Detective responsible for capturing some of UK's most high profile killers to pass on investigative skills to Sunderland students

Gary Shaw has joined the universitys Corporate and Professional Education team.
Gary Shaw has joined the universitys Corporate and Professional Education team.

A Sunderland man who helped revolutionise techniques used by detectives as they question suspects of accused of heinous crimes will now pass on his knowledge to the next generation.

His face and name may not be familiar, but without Gary Shaw some of the UK’s most infamous killers could still be walking the streets.

During the course of his career, Gary revolutionised techniques used by officers when interviewing suspects accused terrible crimes.

His methods have changed the face of UK policing and now he is bringing his wealth of experience to the University of Sunderland

He was involved in the investigation into murders including the 2010 death of Joanna Yeates in Bristol and the 2008 disappearance of schoolgirl Shannon Matthews in Dewsbury in West Yorkshire.

He also played a part in the murder investigation into the 2005 shooting of police officer Sharon Beshenivsky and the 2015 case where Emile Cilliers tried to kill his wife Victoria by tampering with her parachute before a skydive.

All these cases have something in common – and that is Gary Shaw.

Now this nationally renowned investigator is bringing his 41 years of experience to the university after he was appointed Professor of Investigative Practice.

Gary takes up his full-time role with the University this week teaching students on the BA in Applied Investigation and MA in Investigative Management programmes.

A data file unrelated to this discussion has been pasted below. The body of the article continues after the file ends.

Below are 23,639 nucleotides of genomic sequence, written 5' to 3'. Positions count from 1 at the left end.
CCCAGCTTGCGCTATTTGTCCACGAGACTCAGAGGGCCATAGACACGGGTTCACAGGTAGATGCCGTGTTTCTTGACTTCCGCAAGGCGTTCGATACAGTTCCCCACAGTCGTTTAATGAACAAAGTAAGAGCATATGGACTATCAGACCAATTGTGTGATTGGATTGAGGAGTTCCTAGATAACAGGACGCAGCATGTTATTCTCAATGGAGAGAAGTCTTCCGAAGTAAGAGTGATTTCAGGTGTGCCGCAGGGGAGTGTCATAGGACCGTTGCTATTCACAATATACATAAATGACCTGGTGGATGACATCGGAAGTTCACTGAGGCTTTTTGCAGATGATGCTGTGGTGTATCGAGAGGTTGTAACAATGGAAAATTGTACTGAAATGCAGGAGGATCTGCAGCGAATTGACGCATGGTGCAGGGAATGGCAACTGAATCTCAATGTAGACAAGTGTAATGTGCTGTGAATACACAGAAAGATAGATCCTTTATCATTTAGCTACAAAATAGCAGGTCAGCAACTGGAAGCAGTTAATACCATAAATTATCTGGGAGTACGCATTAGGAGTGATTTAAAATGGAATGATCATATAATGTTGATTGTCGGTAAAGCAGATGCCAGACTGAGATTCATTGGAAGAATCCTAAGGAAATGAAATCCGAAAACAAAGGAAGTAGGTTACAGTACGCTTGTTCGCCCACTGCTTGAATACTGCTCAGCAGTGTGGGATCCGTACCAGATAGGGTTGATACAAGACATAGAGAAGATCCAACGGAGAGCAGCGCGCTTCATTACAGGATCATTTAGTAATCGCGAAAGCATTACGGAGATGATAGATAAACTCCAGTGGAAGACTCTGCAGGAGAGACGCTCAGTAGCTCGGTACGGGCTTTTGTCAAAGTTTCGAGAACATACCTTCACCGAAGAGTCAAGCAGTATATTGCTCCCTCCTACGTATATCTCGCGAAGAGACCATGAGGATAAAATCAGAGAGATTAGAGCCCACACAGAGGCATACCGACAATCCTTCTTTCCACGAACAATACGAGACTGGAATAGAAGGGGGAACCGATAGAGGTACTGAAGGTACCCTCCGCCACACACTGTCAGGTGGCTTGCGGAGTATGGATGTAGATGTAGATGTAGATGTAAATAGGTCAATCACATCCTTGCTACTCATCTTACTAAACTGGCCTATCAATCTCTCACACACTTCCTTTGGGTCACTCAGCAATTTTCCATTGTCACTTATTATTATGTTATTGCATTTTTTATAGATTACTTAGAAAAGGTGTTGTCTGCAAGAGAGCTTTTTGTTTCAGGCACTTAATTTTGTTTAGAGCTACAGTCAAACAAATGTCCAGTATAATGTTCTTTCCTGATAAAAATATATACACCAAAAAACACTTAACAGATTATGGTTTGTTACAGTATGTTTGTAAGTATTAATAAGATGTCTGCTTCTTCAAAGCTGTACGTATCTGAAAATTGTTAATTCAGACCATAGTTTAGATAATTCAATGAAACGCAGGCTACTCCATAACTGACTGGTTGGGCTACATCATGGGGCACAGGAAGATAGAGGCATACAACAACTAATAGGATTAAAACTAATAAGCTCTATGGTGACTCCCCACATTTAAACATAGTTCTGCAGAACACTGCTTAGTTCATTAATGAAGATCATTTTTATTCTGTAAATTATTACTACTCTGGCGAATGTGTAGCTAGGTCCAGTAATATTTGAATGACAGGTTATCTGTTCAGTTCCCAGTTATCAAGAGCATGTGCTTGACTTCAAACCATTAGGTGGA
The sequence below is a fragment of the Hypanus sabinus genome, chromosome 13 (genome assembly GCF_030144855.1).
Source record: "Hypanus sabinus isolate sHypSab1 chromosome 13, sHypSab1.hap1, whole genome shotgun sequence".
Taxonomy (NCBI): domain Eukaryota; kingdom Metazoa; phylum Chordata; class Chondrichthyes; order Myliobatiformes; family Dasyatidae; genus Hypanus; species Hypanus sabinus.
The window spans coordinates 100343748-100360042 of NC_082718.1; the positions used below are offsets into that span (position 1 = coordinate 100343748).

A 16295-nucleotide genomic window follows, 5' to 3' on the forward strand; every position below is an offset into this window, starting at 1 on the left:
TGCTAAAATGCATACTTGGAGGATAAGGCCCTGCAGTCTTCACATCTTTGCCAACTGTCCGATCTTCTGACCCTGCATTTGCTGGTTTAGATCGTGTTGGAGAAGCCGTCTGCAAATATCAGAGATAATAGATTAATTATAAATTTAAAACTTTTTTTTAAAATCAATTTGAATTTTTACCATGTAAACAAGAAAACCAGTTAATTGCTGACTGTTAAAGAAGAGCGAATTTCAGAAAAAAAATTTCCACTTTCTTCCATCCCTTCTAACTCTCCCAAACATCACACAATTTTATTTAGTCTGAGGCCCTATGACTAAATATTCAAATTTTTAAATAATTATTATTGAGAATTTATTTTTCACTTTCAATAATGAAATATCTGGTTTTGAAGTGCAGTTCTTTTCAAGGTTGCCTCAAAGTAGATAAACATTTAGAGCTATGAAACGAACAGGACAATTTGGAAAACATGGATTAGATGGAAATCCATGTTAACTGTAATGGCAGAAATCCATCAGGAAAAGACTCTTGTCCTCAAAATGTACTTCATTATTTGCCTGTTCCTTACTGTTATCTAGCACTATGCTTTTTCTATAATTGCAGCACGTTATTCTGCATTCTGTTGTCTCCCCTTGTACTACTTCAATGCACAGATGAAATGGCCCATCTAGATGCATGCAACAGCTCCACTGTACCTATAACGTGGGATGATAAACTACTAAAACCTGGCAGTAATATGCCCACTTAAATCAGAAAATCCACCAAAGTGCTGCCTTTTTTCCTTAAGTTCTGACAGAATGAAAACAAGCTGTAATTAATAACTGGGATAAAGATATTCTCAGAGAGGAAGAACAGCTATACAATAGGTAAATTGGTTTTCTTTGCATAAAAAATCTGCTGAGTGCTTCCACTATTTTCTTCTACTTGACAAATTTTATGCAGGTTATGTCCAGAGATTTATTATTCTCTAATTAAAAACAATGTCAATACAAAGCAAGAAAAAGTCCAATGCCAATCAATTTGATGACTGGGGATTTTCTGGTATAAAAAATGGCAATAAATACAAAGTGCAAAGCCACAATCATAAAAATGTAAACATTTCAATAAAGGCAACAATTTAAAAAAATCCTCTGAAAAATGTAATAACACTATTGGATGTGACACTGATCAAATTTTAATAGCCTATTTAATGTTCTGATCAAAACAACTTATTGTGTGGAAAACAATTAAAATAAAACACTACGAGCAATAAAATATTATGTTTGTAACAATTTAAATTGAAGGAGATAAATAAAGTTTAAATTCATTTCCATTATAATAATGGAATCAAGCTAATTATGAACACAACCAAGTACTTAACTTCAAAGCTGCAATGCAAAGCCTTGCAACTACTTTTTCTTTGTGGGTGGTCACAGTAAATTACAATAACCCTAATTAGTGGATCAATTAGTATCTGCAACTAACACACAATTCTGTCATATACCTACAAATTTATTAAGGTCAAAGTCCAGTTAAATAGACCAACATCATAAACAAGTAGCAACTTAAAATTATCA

Providing unrivalled experience in the field of investigation, Gary will teach his students, many established detectives already working in the field, proven techniques that will be critical in future investigative interviews.

Gary said: “At the end of the day, this is all about making detectives better at what they do, helping them solve crimes and arming them with the skills they need.”

Gary joined Northumbria Police in 1977.

During the course of his distinguished career, he became the National Interview Advisor, spending time at police forces across the country examining interview techniques and putting into place a new strategy when it came to interviewing suspects.

Gary said: “It was about switching mind-sets from a confession-based form of interview to a more ethical technique by introducing the PEACE interview training programme.”

This shift would be replicated in forces across the country, ensuring that police interview techniques would go on to provide pivotal evidence in some of the country’s biggest cases.

Gary left Northumbria Police in 2007 to undertake the National Investigative Interviewing Adviser role providing advice and guidance throughout the UK.

Now Gary, from Ryhope, is bringing his wealth of knowledge to the university, a move he is excited to take.

“I believe in continuous development for investigators,” said Gary.

“We are in a very different world compared to 15, or even 10, years ago.

“I’m keen to develop the thinking of detectives so that when they go to crime scenes they are able to make informed decisions and take as much away as possible.”

Gary will be joining the university’s Corporate and Professional Education team, who specialise in work-based learning.

The BA in Applied Investigation offers investigators from all professions the opportunity to gain a full degree in as little as one year’s study, with just six days required on-campus.

On securing Gary’s services, the University of Sunderland’s head of work based learning, Hazel Rounthwaite, said: “The University has been working with Gary for the last 10 years, but to have him on board as our full-time Professor of Practice in Investigative Practice is an absolute honour.

“Gary not only has an international profile and a wealth of expertise in investigative practice, but he also brings with him innovative approaches to delivery of educational provision, truly embracing the concept of work-based learning by bringing together the academic and practical nature of investigation into both the classroom and working arenas.

“I look forward to working with him on the development of our portfolio in this area both in terms of short courses, degree provision and research and consultancy.

"There are certainly exciting times ahead.”